[LLVMdev] Aliasing of volatile and non-volatile

Dan Gohman dan433584 at gmail.com
Wed Sep 4 15:04:41 PDT 2013

On Wed, Sep 4, 2013 at 2:48 PM, Eli Friedman <eli.friedman at gmail.com> wrote:

> On Wed, Sep 4, 2013 at 2:33 PM, Krzysztof Parzyszek <
> kparzysz at codeaurora.org> wrote:
>> A customer has reported a performance problem, which I have eventually
>> tracked down to the following situation:
>> Consider this program:
>> int foo(int *p, volatile int *q, int n) {
>>   int i, s = 0;
>>   for (i = 0; i < n; ++i)
>>     s += *p + *q;
>>   return s;
>> }
>> LLVM's analysis indicates that *p and *q can alias, even though *p is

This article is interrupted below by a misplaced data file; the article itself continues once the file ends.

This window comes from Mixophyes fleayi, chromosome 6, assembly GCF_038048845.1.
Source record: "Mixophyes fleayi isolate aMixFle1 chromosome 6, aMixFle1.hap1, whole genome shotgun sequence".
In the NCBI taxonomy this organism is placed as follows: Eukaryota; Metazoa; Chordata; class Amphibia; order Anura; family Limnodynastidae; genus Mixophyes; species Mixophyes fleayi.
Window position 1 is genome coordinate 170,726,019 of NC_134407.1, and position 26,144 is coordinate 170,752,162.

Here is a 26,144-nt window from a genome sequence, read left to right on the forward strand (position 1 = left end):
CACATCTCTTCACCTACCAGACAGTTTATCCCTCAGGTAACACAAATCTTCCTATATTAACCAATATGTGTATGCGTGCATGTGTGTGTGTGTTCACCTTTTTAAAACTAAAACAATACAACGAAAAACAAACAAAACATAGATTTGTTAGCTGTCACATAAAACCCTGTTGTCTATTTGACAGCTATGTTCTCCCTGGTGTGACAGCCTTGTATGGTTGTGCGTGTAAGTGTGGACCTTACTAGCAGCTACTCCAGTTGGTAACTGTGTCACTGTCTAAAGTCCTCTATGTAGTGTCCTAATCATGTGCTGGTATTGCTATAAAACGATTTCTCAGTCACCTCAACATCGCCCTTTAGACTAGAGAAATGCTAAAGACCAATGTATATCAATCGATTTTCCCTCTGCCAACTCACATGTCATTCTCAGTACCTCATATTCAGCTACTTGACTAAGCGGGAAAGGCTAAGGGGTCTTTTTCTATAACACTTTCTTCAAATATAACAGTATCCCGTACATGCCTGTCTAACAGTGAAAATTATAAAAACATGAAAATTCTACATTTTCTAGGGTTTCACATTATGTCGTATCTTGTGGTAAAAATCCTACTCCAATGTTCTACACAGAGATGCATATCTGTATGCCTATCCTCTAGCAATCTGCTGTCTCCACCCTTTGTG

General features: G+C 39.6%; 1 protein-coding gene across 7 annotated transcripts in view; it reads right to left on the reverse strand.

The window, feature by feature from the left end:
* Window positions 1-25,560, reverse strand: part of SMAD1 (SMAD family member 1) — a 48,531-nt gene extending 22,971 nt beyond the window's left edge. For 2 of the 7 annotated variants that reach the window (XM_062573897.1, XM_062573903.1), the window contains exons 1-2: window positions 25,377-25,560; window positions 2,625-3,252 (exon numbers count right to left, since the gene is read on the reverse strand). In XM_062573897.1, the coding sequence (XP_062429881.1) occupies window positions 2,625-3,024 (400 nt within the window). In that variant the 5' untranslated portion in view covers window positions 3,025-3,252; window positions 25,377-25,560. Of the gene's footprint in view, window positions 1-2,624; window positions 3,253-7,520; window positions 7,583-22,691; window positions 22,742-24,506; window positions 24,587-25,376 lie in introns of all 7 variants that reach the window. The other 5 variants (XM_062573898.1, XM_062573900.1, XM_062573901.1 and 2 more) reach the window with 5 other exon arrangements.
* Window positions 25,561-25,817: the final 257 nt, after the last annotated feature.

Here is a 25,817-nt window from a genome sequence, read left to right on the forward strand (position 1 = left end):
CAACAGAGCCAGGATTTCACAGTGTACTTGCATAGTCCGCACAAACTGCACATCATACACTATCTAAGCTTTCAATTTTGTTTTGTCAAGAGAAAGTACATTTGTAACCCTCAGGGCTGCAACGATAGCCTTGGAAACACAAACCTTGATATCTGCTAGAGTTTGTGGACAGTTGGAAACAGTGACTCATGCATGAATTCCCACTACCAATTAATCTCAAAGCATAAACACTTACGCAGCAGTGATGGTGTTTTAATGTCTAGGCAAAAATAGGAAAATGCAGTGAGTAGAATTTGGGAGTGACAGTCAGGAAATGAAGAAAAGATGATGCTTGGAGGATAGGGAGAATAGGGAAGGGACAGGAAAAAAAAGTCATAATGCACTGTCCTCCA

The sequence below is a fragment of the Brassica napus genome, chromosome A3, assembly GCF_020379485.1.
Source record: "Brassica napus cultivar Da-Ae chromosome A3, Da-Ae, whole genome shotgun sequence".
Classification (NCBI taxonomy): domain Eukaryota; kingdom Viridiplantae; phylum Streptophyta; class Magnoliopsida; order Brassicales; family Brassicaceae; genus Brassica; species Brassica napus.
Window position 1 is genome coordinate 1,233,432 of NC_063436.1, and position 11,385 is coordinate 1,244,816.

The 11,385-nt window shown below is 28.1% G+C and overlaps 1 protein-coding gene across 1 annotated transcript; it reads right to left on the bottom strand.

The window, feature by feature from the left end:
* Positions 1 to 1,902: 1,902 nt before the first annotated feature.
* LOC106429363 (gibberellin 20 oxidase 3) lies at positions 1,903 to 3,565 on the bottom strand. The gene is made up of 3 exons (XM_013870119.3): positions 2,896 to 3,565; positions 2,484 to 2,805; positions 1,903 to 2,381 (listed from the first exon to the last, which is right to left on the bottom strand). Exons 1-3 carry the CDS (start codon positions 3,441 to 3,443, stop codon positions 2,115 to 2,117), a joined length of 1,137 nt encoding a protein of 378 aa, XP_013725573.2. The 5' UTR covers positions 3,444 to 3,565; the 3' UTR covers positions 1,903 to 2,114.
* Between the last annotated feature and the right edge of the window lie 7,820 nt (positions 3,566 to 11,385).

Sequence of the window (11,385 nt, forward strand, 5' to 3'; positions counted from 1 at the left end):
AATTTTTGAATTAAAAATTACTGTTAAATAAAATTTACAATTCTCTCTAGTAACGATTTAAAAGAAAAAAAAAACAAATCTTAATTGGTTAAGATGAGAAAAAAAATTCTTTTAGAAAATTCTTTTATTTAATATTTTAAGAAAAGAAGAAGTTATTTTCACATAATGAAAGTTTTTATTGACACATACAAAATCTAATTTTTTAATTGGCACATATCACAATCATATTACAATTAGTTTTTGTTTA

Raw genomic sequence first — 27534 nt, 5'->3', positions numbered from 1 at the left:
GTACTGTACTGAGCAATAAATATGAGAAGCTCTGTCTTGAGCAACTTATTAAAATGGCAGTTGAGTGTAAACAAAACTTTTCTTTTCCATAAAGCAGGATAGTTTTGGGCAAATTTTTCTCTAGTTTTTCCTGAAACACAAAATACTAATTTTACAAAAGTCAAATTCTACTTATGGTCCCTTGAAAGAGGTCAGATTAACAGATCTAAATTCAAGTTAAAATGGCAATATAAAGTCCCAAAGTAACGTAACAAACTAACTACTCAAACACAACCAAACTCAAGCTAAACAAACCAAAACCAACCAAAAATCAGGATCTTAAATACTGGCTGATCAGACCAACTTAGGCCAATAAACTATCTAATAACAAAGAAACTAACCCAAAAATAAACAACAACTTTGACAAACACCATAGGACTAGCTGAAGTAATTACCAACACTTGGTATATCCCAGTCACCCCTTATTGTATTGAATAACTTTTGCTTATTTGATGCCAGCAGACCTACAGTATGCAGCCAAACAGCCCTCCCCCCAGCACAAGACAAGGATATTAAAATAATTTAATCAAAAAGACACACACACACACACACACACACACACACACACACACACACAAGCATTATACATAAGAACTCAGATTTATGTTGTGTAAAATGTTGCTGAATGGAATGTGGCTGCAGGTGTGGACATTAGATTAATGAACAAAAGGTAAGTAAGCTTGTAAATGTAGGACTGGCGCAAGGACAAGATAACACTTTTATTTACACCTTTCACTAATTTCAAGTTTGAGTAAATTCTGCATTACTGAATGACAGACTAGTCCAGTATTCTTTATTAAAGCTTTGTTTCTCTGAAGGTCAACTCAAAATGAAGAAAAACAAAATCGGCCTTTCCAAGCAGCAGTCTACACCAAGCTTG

>> non-volatile whereas *q is volatile.  I don't have the exact section from
>> the C standard, but if I remember correctly, accessing volatile memory via
>> a non-volatile object results in an undefined behavior.
> Accessing a variable declared as "volatile int" through a non-volatile
> pointer isn't allowed.  Accessing a variable declared as non-volatile "int"
> through a volatile pointer is allowed.
> You might be able to reason out that either p and q don't alias, or q
> points to non-volatile memory... but that's substantially more complicated
> than what you're proposing.
> (The section in the standard is 6.5p7.)

Furthermore, LLVM IR does not have the concept of "volatile variables". In
LLVM IR, operations are volatile, not storage. There are no semantic rules
prohibiting the mixing of volatile and non-volatile accesses.

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